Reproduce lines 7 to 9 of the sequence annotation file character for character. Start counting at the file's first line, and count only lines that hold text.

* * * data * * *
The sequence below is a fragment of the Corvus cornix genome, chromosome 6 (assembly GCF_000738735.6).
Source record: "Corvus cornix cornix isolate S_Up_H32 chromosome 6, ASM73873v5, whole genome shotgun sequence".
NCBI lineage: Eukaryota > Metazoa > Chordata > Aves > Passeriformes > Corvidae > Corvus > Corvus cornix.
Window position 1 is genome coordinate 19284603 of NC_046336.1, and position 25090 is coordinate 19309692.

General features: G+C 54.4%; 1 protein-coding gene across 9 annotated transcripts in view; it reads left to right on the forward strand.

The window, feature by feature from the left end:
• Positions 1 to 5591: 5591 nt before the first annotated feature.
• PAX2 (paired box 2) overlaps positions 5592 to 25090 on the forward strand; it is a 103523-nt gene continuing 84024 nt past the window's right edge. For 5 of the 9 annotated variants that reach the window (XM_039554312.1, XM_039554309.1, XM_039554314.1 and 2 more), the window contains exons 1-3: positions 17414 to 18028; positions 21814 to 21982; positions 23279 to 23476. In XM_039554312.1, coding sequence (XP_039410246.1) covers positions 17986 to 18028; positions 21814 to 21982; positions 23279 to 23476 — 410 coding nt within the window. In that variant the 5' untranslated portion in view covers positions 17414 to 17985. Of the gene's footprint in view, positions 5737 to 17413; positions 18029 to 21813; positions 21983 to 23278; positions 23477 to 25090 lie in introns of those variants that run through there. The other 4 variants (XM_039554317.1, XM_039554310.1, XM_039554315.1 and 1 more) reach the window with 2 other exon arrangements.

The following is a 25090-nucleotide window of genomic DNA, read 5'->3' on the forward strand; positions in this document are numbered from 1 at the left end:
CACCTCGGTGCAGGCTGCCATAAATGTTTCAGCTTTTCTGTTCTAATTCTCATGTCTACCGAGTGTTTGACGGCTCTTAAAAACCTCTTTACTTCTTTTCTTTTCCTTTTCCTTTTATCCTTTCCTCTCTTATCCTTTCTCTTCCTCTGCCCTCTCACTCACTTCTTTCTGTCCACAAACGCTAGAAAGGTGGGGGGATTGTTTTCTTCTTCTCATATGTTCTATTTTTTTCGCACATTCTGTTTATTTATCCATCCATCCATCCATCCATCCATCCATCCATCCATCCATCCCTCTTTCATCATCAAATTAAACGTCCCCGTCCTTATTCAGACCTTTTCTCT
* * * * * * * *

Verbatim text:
• Positions 1 to 5591: 5591 nt before the first annotated feature.
• PAX2 (paired box 2) overlaps positions 5592 to 25090 on the forward strand; it is a 103523-nt gene continuing 84024 nt past the window's right edge. For 5 of the 9 annotated variants that reach the window (XM_039554312.1, XM_039554309.1, XM_039554314.1 and 2 more), the window contains exons 1-3: positions 17414 to 18028; positions 21814 to 21982; positions 23279 to 23476. In XM_039554312.1, coding sequence (XP_039410246.1) covers positions 17986 to 18028; positions 21814 to 21982; positions 23279 to 23476 — 410 coding nt within the window. In that variant the 5' untranslated portion in view covers positions 17414 to 17985. Of the gene's footprint in view, positions 5737 to 17413; positions 18029 to 21813; positions 21983 to 23278; positions 23477 to 25090 lie in introns of those variants that run through there. The other 4 variants (XM_039554317.1, XM_039554310.1, XM_039554315.1 and 1 more) reach the window with 2 other exon arrangements.

The following is a 25090-nucleotide window of genomic DNA, read 5'->3' on the forward strand; positions in this document are numbered from 1 at the left end: